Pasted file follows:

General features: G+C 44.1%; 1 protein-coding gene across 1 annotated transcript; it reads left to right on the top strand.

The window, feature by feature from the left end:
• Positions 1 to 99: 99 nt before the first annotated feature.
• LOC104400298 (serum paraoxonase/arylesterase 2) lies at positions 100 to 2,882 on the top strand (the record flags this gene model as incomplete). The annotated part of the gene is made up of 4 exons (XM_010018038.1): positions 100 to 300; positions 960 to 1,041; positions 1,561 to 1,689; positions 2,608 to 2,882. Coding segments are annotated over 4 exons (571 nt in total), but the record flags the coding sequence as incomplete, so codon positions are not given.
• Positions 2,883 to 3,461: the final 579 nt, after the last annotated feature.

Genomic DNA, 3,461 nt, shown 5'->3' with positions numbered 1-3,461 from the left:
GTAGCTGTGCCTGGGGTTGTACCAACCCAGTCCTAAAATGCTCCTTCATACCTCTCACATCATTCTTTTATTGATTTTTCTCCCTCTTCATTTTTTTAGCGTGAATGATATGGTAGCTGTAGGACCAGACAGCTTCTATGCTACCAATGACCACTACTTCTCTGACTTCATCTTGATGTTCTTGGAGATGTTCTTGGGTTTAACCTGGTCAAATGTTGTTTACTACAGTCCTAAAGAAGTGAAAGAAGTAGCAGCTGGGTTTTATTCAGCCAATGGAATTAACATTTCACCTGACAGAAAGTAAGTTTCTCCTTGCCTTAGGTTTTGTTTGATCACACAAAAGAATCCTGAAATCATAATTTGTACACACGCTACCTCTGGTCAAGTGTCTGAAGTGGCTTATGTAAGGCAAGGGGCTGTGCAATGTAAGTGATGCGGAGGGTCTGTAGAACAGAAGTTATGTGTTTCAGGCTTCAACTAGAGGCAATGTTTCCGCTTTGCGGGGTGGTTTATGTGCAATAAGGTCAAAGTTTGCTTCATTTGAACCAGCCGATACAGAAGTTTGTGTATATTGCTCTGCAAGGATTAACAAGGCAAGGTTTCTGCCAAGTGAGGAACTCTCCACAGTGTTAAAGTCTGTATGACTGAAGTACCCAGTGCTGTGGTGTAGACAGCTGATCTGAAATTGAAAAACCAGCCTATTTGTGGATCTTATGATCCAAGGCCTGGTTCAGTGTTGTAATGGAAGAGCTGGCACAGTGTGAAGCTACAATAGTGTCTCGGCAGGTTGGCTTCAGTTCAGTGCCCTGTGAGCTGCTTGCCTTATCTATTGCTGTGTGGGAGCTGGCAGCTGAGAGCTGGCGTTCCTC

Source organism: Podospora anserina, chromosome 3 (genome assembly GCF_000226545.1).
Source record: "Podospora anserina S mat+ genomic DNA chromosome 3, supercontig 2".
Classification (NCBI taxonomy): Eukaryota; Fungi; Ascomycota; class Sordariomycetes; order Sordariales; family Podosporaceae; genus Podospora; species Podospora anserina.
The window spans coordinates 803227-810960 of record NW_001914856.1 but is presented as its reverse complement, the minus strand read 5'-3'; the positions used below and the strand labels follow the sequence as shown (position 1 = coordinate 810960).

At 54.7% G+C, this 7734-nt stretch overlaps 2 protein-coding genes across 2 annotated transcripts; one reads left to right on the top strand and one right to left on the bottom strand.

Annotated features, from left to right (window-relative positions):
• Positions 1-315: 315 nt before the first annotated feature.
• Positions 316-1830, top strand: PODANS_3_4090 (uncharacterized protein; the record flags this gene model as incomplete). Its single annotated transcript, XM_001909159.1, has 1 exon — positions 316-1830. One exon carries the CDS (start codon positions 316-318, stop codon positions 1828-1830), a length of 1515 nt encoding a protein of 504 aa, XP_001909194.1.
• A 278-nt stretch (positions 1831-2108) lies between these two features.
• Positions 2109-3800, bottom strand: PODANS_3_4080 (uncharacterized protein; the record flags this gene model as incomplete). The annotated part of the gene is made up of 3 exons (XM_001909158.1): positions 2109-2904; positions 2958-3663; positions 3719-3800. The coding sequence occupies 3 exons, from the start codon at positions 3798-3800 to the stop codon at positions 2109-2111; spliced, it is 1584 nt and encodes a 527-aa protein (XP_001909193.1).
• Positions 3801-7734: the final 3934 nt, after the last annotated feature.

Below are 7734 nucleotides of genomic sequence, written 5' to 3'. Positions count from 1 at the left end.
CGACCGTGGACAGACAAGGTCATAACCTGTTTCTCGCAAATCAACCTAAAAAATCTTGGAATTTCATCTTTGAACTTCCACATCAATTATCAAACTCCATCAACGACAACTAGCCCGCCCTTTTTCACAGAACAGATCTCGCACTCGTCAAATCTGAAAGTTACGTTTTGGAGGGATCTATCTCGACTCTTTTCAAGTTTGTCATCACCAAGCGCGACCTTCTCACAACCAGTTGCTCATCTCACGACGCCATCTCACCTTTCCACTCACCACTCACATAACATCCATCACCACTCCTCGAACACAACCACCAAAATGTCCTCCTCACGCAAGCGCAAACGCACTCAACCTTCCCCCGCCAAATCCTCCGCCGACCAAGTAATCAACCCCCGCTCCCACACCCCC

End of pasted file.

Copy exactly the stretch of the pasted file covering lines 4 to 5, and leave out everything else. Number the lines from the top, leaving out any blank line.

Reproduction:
• LOC104400298 (serum paraoxonase/arylesterase 2) lies at positions 100 to 2,882 on the top strand (the record flags this gene model as incomplete). The annotated part of the gene is made up of 4 exons (XM_010018038.1): positions 100 to 300; positions 960 to 1,041; positions 1,561 to 1,689; positions 2,608 to 2,882. Coding segments are annotated over 4 exons (571 nt in total), but the record flags the coding sequence as incomplete, so codon positions are not given.
• Positions 2,883 to 3,461: the final 579 nt, after the last annotated feature.